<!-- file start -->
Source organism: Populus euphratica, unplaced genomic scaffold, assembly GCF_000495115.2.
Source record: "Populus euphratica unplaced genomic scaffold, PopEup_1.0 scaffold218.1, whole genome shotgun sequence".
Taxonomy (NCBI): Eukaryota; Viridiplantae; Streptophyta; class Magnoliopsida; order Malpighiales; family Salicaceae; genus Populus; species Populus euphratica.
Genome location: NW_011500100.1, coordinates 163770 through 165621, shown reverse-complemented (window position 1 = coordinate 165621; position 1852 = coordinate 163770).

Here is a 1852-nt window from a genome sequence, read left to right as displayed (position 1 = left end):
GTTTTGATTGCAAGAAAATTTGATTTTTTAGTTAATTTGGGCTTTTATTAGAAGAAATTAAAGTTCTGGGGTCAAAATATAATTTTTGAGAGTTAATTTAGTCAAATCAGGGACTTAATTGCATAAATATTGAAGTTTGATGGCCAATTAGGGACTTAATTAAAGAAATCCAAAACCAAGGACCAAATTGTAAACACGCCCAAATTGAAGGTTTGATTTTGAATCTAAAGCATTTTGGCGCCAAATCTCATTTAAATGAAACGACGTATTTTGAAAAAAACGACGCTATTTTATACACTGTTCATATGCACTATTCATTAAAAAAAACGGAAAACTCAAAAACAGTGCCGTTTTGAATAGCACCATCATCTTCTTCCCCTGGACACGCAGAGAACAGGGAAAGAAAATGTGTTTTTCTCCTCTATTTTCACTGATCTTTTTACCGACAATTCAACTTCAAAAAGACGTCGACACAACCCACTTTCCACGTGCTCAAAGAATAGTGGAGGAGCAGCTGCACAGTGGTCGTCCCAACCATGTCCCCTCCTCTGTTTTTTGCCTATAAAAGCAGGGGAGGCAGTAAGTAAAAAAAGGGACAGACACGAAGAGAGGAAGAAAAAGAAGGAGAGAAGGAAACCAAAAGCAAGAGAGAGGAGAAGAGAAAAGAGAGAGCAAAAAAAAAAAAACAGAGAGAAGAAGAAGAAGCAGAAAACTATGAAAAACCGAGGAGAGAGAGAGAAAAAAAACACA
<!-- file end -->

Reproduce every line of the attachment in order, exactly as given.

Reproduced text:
Source organism: Populus euphratica, unplaced genomic scaffold, assembly GCF_000495115.2.
Source record: "Populus euphratica unplaced genomic scaffold, PopEup_1.0 scaffold218.1, whole genome shotgun sequence".
Taxonomy (NCBI): Eukaryota; Viridiplantae; Streptophyta; class Magnoliopsida; order Malpighiales; family Salicaceae; genus Populus; species Populus euphratica.
Genome location: NW_011500100.1, coordinates 163770 through 165621, shown reverse-complemented (window position 1 = coordinate 165621; position 1852 = coordinate 163770).

Here is a 1852-nt window from a genome sequence, read left to right as displayed (position 1 = left end):
GTTTTGATTGCAAGAAAATTTGATTTTTTAGTTAATTTGGGCTTTTATTAGAAGAAATTAAAGTTCTGGGGTCAAAATATAATTTTTGAGAGTTAATTTAGTCAAATCAGGGACTTAATTGCATAAATATTGAAGTTTGATGGCCAATTAGGGACTTAATTAAAGAAATCCAAAACCAAGGACCAAATTGTAAACACGCCCAAATTGAAGGTTTGATTTTGAATCTAAAGCATTTTGGCGCCAAATCTCATTTAAATGAAACGACGTATTTTGAAAAAAACGACGCTATTTTATACACTGTTCATATGCACTATTCATTAAAAAAAACGGAAAACTCAAAAACAGTGCCGTTTTGAATAGCACCATCATCTTCTTCCCCTGGACACGCAGAGAACAGGGAAAGAAAATGTGTTTTTCTCCTCTATTTTCACTGATCTTTTTACCGACAATTCAACTTCAAAAAGACGTCGACACAACCCACTTTCCACGTGCTCAAAGAATAGTGGAGGAGCAGCTGCACAGTGGTCGTCCCAACCATGTCCCCTCCTCTGTTTTTTGCCTATAAAAGCAGGGGAGGCAGTAAGTAAAAAAAGGGACAGACACGAAGAGAGGAAGAAAAAGAAGGAGAGAAGGAAACCAAAAGCAAGAGAGAGGAGAAGAGAAAAGAGAGAGCAAAAAAAAAAAAACAGAGAGAAGAAGAAGAAGCAGAAAACTATGAAAAACCGAGGAGAGAGAGAGAAAAAAAACACA